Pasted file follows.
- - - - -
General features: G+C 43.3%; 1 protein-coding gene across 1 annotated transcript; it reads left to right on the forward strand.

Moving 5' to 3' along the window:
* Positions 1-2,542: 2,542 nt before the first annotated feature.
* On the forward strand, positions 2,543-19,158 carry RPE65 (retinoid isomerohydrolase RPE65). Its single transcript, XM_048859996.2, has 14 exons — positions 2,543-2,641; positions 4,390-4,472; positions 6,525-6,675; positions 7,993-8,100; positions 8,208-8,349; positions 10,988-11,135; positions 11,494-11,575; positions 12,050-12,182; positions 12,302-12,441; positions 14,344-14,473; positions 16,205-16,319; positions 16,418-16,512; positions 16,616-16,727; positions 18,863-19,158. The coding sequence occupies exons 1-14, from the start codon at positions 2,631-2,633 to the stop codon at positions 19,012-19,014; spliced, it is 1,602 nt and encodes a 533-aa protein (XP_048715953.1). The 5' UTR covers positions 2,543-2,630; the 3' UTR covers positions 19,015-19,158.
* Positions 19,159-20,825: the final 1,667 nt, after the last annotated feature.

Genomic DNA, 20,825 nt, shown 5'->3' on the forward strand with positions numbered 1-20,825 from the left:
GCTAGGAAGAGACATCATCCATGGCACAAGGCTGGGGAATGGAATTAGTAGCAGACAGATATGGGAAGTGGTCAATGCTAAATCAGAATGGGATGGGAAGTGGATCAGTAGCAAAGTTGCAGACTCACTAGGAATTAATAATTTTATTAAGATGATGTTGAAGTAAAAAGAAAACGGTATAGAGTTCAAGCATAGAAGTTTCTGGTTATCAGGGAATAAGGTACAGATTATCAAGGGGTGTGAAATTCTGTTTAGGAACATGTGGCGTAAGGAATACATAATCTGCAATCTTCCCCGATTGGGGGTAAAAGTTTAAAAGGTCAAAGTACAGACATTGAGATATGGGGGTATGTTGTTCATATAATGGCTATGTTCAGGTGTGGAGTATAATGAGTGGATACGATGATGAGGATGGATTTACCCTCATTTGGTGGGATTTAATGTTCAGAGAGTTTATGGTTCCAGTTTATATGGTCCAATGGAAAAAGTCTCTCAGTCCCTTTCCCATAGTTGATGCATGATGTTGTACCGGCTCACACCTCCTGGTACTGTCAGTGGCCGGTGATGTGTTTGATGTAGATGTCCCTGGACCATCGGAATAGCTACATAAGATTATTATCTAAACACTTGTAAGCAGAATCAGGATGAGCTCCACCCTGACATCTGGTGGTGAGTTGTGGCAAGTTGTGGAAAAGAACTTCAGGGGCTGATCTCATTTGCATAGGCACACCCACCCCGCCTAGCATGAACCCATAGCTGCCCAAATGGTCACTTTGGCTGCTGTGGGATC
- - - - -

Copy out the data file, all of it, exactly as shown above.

General features: G+C 43.3%; 1 protein-coding gene across 1 annotated transcript; it reads left to right on the forward strand.

Moving 5' to 3' along the window:
* Positions 1-2,542: 2,542 nt before the first annotated feature.
* On the forward strand, positions 2,543-19,158 carry RPE65 (retinoid isomerohydrolase RPE65). Its single transcript, XM_048859996.2, has 14 exons — positions 2,543-2,641; positions 4,390-4,472; positions 6,525-6,675; positions 7,993-8,100; positions 8,208-8,349; positions 10,988-11,135; positions 11,494-11,575; positions 12,050-12,182; positions 12,302-12,441; positions 14,344-14,473; positions 16,205-16,319; positions 16,418-16,512; positions 16,616-16,727; positions 18,863-19,158. The coding sequence occupies exons 1-14, from the start codon at positions 2,631-2,633 to the stop codon at positions 19,012-19,014; spliced, it is 1,602 nt and encodes a 533-aa protein (XP_048715953.1). The 5' UTR covers positions 2,543-2,630; the 3' UTR covers positions 19,015-19,158.
* Positions 19,159-20,825: the final 1,667 nt, after the last annotated feature.

Genomic DNA, 20,825 nt, shown 5'->3' on the forward strand with positions numbered 1-20,825 from the left:
GCTAGGAAGAGACATCATCCATGGCACAAGGCTGGGGAATGGAATTAGTAGCAGACAGATATGGGAAGTGGTCAATGCTAAATCAGAATGGGATGGGAAGTGGATCAGTAGCAAAGTTGCAGACTCACTAGGAATTAATAATTTTATTAAGATGATGTTGAAGTAAAAAGAAAACGGTATAGAGTTCAAGCATAGAAGTTTCTGGTTATCAGGGAATAAGGTACAGATTATCAAGGGGTGTGAAATTCTGTTTAGGAACATGTGGCGTAAGGAATACATAATCTGCAATCTTCCCCGATTGGGGGTAAAAGTTTAAAAGGTCAAAGTACAGACATTGAGATATGGGGGTATGTTGTTCATATAATGGCTATGTTCAGGTGTGGAGTATAATGAGTGGATACGATGATGAGGATGGATTTACCCTCATTTGGTGGGATTTAATGTTCAGAGAGTTTATGGTTCCAGTTTATATGGTCCAATGGAAAAAGTCTCTCAGTCCCTTTCCCATAGTTGATGCATGATGTTGTACCGGCTCACACCTCCTGGTACTGTCAGTGGCCGGTGATGTGTTTGATGTAGATGTCCCTGGACCATCGGAATAGCTACATAAGATTATTATCTAAACACTTGTAAGCAGAATCAGGATGAGCTCCACCCTGACATCTGGTGGTGAGTTGTGGCAAGTTGTGGAAAAGAACTTCAGGGGCTGATCTCATTTGCATAGGCACACCCACCCCGCCTAGCATGAACCCATAGCTGCCCAAATGGTCACTTTGGCTGCTGTGGGATC